Munson Medical Center’s New Family Birth and Children’s Center Will Improve Care for Patients

Munson Medical Center is preparing for the hospital’s largest expansion project to date—an $80 million project that will include the construction of a $36 million, 110-foot new Family Birth and Children’s Center. The expansion means Munson can house its maternity services, neonatal intensive care unit (NICU) and pediatric services in one central hub.

Munson’s NICU itself will expand from 2,700 square feet to 15,500 square feet, changing the design from an open-floor unit to private and semi-private rooms. We spoke with Annie Hautala, RNC about how the space paves the way for a new care delivery model in the NICU:

Tell me the impact the new space will have on how you care for patients?

What we do now is called family-centered care. As soon as families are ready we show them what their baby’s care is like. And as they get close to going home, they do more and more. Sometimes we have 22 to 24 babies in this 2,700-square-foot area, and there is not space for families to be really close to their baby as much as they would like to be.

With the new model of care, called family integrated care (FIC), we take what we are doing now to the next level. Instead of explaining care, we will be teaching family members to take care of the baby themselves as soon as they are able. When they go home they have been there with the baby around the clock and are confident advocates for their baby.

How does this model of care alleviate stress on the parents and baby?

In the NICU, most of our patients don’t expect to be there. It can be scary or even traumatic. With a private and semi-private room environment, it is more welcoming, more homelike, with a view to outside and spaces just to be families. There will be room to lie down and rest, so parents can meet their own needs too.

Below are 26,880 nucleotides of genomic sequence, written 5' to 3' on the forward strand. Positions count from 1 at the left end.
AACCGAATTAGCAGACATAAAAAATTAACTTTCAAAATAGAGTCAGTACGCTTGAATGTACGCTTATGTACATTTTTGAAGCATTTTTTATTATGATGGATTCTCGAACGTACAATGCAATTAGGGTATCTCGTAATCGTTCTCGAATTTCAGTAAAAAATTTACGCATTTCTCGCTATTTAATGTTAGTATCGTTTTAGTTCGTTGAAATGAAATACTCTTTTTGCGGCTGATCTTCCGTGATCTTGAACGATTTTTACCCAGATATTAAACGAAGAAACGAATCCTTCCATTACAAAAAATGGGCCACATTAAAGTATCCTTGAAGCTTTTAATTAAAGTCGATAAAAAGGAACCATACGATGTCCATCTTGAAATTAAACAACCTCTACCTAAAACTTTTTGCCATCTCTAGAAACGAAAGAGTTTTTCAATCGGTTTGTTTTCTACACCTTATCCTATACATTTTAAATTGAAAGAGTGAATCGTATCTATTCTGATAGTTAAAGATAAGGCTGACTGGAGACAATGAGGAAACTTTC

And there will be better care takeaways. Now we might get a call after a family goes home. They’ll say: “We have fed the baby, she’s changed, it’s the middle of the night—why is she wide awake?” We can reassure them, oh, after she eats, she just likes to be awake and play. Even this normal progression of behavior can cause concern after such an unnatural growth and development experience. It can be very hard for families to transition from our highly monitored environment to life outside of the hospital. We hope to ease this transition in the new unit.

What is your role in implementing the new care model?

As the family integrated care lead, I am still on the floor. I need to see firsthand what unique needs and opportunities there are to make the model what it needs to be, living with one foot in each world. We are building a parent advisory council now, because parent involvement is vital to developing and supporting family integrated care. We have so many amazing families and we couldn’t make this better without them. My role is also to coordinate implementation of FIC between NICU, Maternity, and Pediatrics. We are hoping to provide a seamless transition from one service to the next and allow families to be the primary caregivers in each of these areas.

Click the cover to read the latest issue of MyNorth Medical Insider.


Northern Michigan Medical & Health